La Belle Dame Sans Merci Argumentative Essay Example
La Belle Dame Sans Merci Argumentative Essay Example

La Belle Dame Sans Merci Argumentative Essay Example

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  • Pages: 3 (622 words)
  • Published: November 8, 2017
  • Type: Analysis
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Analysis of “La Belle Dame Sans Merci” The poem “La Belle Dame Sans Merci” by John Keats is a poem full of imagination, dreams, romanticism, and mystery. It tells us of a knight wandering about the cold bare countryside, where he meets a mystical woman. It is hard to tell from the poem whether or not she is real, or simply a figment of his imagination. This poem is very easy to read, with a consistent structure and straightforward language.

It imitates the ballad, yet still maintains simplicity in the best sense.Keats evokes our curiosity while reading this poem by creating vivid scenarios to invigorate our senses, keeping us wanting more by the end of the poem. The form of this poem is very consistent. It mimics the common ballad in form, yet uses simple language an


d tangible words.

The poem consists of 12 stanzas, each one having four feet. Was the knight with really with the fairy? Or was he merely dreaming? These are questions we might ask ourselves. The form helps create the mystery of the poem. The last stanza recalls the first one, and so gives us the feeling of being in a circle of captivation, much like the knight.Just like the poems form, its sound is very consistent. We can also detect its subtle cryptic aura from the rhyme scheme.

We do not see couplets, or other obvious similar sounding words. There are few actual rhyming words, however the rich rhythm and repetition makes up for it. The line which reads “What can ail thee, wretched wight” is the closest thing to an alliteration I could find. The moderate and unifor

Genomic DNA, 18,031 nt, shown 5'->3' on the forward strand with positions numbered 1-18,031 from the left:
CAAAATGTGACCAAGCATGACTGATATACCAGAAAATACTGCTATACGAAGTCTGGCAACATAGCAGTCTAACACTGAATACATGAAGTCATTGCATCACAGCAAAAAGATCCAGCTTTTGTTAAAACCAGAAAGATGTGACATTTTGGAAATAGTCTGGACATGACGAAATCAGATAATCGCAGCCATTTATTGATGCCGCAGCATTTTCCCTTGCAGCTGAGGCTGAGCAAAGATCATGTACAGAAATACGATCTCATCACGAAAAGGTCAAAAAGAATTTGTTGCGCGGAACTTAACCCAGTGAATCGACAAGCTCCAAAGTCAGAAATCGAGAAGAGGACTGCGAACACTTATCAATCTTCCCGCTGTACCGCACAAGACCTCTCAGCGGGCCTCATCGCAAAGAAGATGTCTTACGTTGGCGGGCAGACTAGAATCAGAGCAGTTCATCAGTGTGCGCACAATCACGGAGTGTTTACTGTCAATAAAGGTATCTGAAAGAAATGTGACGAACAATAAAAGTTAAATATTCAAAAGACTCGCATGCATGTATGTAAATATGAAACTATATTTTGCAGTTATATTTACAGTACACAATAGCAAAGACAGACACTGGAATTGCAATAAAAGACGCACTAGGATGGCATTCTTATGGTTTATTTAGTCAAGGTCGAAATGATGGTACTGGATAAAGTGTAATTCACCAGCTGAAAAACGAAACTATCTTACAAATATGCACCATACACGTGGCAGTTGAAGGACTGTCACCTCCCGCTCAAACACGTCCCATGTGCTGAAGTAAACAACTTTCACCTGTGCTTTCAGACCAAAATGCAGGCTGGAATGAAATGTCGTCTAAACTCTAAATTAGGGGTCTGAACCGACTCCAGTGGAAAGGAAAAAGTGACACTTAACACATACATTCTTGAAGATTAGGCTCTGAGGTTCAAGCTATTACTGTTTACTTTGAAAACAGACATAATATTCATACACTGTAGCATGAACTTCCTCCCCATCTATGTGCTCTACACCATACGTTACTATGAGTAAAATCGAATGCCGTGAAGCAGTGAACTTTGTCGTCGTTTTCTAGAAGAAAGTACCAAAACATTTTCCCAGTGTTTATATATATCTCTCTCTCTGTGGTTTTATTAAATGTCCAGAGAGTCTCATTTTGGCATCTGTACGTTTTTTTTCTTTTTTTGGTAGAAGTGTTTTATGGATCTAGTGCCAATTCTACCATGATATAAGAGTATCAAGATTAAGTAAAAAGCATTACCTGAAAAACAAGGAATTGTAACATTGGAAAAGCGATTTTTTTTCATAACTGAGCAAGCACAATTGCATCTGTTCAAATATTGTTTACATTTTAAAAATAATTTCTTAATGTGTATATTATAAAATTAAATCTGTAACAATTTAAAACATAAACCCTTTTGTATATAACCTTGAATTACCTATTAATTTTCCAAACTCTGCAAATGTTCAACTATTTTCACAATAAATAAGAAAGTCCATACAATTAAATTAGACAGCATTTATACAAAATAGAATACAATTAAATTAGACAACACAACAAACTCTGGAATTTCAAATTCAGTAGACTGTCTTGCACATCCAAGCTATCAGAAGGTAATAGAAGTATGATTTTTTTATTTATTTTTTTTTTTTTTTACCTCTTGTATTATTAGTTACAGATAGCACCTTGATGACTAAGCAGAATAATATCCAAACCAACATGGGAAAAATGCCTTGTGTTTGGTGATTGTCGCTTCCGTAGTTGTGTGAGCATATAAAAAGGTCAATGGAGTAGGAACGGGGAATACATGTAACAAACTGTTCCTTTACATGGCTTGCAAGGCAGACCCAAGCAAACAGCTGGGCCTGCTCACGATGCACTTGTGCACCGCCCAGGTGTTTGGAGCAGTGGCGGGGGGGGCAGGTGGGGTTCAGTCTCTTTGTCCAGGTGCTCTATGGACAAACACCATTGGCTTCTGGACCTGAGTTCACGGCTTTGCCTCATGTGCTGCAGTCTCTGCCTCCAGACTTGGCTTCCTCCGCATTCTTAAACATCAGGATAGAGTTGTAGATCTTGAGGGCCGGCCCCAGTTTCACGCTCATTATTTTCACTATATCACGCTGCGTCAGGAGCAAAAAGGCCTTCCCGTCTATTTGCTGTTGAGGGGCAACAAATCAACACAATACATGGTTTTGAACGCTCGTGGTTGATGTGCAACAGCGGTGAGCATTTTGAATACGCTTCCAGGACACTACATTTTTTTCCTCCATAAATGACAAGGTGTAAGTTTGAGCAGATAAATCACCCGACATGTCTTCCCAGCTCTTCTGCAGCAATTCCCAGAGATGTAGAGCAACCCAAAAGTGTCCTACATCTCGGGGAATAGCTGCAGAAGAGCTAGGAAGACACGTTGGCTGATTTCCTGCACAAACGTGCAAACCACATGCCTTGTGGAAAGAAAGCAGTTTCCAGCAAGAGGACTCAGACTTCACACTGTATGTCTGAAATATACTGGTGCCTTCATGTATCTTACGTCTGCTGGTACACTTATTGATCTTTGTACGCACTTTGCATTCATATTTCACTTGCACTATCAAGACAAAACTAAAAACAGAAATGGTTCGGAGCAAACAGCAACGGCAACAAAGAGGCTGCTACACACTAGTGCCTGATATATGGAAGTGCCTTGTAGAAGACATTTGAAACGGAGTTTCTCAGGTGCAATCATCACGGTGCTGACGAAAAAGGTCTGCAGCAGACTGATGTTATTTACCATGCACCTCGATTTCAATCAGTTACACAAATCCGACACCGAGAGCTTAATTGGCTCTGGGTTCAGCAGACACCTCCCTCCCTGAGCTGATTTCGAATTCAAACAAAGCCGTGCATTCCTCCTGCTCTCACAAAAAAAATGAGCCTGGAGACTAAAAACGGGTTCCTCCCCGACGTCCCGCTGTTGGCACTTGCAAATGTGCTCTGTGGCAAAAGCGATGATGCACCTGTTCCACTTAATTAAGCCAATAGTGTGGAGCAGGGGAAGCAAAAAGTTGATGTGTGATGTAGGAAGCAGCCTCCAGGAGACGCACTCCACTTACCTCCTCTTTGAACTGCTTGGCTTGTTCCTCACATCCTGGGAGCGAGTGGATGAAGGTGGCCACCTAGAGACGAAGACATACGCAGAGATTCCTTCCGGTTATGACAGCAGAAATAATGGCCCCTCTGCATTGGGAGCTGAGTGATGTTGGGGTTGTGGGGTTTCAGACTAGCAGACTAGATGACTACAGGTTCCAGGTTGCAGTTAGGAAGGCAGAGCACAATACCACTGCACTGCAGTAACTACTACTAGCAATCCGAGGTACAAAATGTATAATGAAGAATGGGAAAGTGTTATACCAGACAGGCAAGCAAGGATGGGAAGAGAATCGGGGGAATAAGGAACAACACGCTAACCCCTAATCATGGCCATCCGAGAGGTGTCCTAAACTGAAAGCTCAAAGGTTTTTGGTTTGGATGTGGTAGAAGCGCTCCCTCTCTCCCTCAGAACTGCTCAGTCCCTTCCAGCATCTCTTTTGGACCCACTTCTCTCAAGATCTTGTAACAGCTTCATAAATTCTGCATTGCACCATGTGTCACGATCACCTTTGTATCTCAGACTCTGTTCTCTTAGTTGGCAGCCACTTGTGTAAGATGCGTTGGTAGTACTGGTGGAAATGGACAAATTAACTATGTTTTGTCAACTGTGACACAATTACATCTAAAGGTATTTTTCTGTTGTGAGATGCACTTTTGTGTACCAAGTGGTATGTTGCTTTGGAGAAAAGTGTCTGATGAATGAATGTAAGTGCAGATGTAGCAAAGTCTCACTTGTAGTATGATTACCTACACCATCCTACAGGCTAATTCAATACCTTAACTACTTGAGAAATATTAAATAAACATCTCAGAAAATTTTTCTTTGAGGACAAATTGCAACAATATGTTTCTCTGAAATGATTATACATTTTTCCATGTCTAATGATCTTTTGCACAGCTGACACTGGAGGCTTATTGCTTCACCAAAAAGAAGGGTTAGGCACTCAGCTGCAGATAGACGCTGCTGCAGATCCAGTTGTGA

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rhythm throughout leads us into the dazed trance similar to that of the knight. The imagery Keats creates in this poem is the main thing that makes it so enjoyable.

It arouses our senses of sight, hearing, and taste. Keats creates a vivid, morbid picture with “I saw their starved lips in the gloam, with horrid warning gaping wide. ” We can almost hear the fairy's mystical voice in this line “She looked at me and she did love, and made sweet moan. ” Keats even tempts us with delicious wild food “She found me roots of relish sweet, and honey wild, and manna dew. ” This makes us wonder if the knight really was dreaming, because everything he experienced was so graphic and clear. There is not obvious usage of figurative language such as smilies, metaphors, and personification.

The line “on thy cheek a fading rose fast withereth too” could refer to more that one thing. Keats could be comparing the rose to the color of the knights cheeks, and because it is cold outside he is growing pale. Another way you could look at it is that the knight is dying, and the color fading from his cheeks is the last bit of life he has left. Or, he could be disheartened and so his happiness isn't reflecting on his face. In a way Keats is comparing a rose to something, so in a roundabout way this could be considered a metaphor.

La Belle Dame Sans Merci” by John Keats is a fantastical poem which takes the reader into another realm. One cannot be sure if the knight has really met the fairy before, or

if he is merely dreaming. Though this poem seems plain and easily understood at first, we are stuck deeply in muddled enjoyment by the time we are halfway through it. This short mysterious romance leaves us thinking, wondering, and longing for more by the time it ends.

When we finish reading the poem, we like the knight, find ourselves wanting to return to that sweet resting place of the fairy.

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